Regarding Hooting Mandrills and Debilitating Injury, I see them both at a reasonable same power level, with priority to the latter. While Injury is very often a removal spell for a morph that doubles as a let-me-see-what-you’re-on, Mandrills is a big lad that enters early even on non-delve strategies. Also, I am comfortable with both Abzan and Mardu as far as clans go and I did win last weekend a reasonably high-staked event running Selesnya Aggro:

Even if traditionally, my draft decks end up more often like this:

All of that said, I would like to share with you what I believe are the top 5 most underestimated cards in the format, by pick order (after all, that’s probably why you’re here, isn’t it?) and those are (drum roll):
Roar of Challenge
Bellowing Saddlebrute / Glacial Stalker
Archers’ Parapet
War Behemoth
Act of Treason

Speaking about how Roar of Challenge is good is remembering all the formats in which board stalls were a thing and while it has been historically known that lure effects can be powerful, the fact that you’re able to set up a one-swing-win happens more commonly than expected. In alternative, it actually happens that even if you’re not winning, you’re taking down your selection of 2 to 3 creatures your opponent controls (not unthinkable on green strategies), which seems like tremendous amount of value. Debunking the myth that this is a “win more” card, I can attest to the amount of times this card actually turned everything around, besides being a great set up trick – during the finals of a local GPT, I ended up having to rely on an 11-turn planning strategy to take down a game that would be unwinnable otherwise.
The reason why I grouped Bellowing Saddlebrute and Glacial Stalker is due to their power toughness of 4/5. On a format where 2/5s are considered a reasonably decent defence, more often than not a 4/5 will not only stabilize your board but highly threaten your opponent’s life total. More and more I feel like this is not a format for durdling – despite the strong displays of power that a well-tuned sultai deck can present, I have been slowly convinced that the practical approach is often times more successful. And that’s what these blokes are: all business. Also according to this line of thought, I defend the usage of a War Behemoth as a morph creature that, on a very practical level, ends up eating your opponent’s best trick/removal and/or your opponent’s attacker + trick. The potential for two for one + getting one to two extra turns of stall, for me, justify the inclusion of a one of, even if from the sideboard.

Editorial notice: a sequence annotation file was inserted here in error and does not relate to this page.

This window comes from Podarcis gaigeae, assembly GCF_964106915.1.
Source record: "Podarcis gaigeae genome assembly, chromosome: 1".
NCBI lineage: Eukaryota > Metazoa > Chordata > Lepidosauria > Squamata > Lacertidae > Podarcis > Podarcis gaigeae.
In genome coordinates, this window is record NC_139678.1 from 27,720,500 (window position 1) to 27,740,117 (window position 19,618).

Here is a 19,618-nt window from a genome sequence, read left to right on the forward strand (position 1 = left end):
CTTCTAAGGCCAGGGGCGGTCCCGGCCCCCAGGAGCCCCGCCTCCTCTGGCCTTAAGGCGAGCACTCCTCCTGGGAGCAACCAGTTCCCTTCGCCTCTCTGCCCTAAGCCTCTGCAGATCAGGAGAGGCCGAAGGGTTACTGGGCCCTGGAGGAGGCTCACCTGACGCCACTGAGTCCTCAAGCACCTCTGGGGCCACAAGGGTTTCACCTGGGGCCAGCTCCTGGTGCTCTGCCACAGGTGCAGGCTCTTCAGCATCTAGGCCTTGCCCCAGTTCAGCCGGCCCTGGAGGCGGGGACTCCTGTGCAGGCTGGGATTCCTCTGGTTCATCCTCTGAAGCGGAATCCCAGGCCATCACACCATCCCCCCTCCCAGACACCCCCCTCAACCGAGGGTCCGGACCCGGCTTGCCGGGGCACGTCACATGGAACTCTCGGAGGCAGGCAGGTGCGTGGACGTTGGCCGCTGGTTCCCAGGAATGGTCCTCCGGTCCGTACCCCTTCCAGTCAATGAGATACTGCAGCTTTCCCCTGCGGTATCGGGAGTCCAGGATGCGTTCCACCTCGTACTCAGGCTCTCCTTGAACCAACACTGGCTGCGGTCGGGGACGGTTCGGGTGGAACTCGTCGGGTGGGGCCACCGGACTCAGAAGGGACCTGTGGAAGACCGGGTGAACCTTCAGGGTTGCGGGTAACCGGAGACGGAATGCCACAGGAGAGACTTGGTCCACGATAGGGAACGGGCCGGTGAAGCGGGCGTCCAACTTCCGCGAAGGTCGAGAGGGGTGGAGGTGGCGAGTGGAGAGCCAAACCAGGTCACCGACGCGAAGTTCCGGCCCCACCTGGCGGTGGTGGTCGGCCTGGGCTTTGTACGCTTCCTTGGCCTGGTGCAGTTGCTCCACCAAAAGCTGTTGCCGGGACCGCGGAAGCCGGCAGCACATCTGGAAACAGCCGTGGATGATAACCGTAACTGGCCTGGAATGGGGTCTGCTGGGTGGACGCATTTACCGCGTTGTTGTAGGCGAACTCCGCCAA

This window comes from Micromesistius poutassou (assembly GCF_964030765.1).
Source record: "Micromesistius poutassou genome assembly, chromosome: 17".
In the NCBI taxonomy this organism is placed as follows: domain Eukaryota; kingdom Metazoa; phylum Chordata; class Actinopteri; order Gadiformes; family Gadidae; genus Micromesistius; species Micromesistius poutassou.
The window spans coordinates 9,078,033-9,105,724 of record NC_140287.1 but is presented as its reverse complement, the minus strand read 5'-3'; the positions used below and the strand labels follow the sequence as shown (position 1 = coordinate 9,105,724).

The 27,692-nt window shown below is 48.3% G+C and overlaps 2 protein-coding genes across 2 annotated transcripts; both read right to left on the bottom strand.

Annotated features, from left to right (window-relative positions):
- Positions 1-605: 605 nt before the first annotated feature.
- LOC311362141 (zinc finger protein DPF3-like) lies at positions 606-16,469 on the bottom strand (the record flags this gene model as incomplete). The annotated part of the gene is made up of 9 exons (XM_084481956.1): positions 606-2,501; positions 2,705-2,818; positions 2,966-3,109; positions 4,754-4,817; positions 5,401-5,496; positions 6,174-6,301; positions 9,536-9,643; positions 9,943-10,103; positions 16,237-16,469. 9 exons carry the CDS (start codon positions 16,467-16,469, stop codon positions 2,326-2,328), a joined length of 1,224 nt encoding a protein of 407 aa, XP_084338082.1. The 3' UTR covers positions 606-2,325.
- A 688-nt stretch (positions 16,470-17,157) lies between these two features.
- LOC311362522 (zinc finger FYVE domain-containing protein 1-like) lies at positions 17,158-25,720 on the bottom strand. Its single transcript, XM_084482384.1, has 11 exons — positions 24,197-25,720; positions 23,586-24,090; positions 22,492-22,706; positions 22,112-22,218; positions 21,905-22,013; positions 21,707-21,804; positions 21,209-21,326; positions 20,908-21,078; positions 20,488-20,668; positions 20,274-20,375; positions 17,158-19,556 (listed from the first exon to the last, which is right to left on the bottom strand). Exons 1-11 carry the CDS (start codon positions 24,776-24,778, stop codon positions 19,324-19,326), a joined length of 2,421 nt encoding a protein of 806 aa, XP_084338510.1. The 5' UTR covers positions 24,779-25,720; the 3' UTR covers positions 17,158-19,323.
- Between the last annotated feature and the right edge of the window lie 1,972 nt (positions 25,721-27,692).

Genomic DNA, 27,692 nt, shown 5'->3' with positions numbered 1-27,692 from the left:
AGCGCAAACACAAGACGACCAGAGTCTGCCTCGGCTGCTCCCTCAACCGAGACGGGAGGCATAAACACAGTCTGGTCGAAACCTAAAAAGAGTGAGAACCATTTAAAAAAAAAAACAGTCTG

Archers’ Parapet is a wall with a big butt that pings. Somehow this hasn’t attracted as many players as it should have, especially when your deck relies on a couple win conditions and is more heavily focused on an attrition battle.
Act of Treason is the card that I believe makes Jeskai Aggro a decent strategy in limited. Jeskai has the tools to set up a lightning fast stream of damage to your face but, often times, doesn’t manage to deal that last punch. Act of Treason acts superbly as a Prowess trigger + take your big guy to finish. That is also the reason why I often include a miser Barrage of Boulders on my red-based limited aggro decks, as I am of the opinion that all those do require a manner, set up in deck construction, to deliver that last punch.
And that is it from me today. I hope this has been both beneficial and entertaining for you. In the meantime, if there’s something I overlooked, you can always reach me through Facebook or Twitter (@mtghal). I’ll be happy to hear about your hidden gems!
Until then, happy slinging!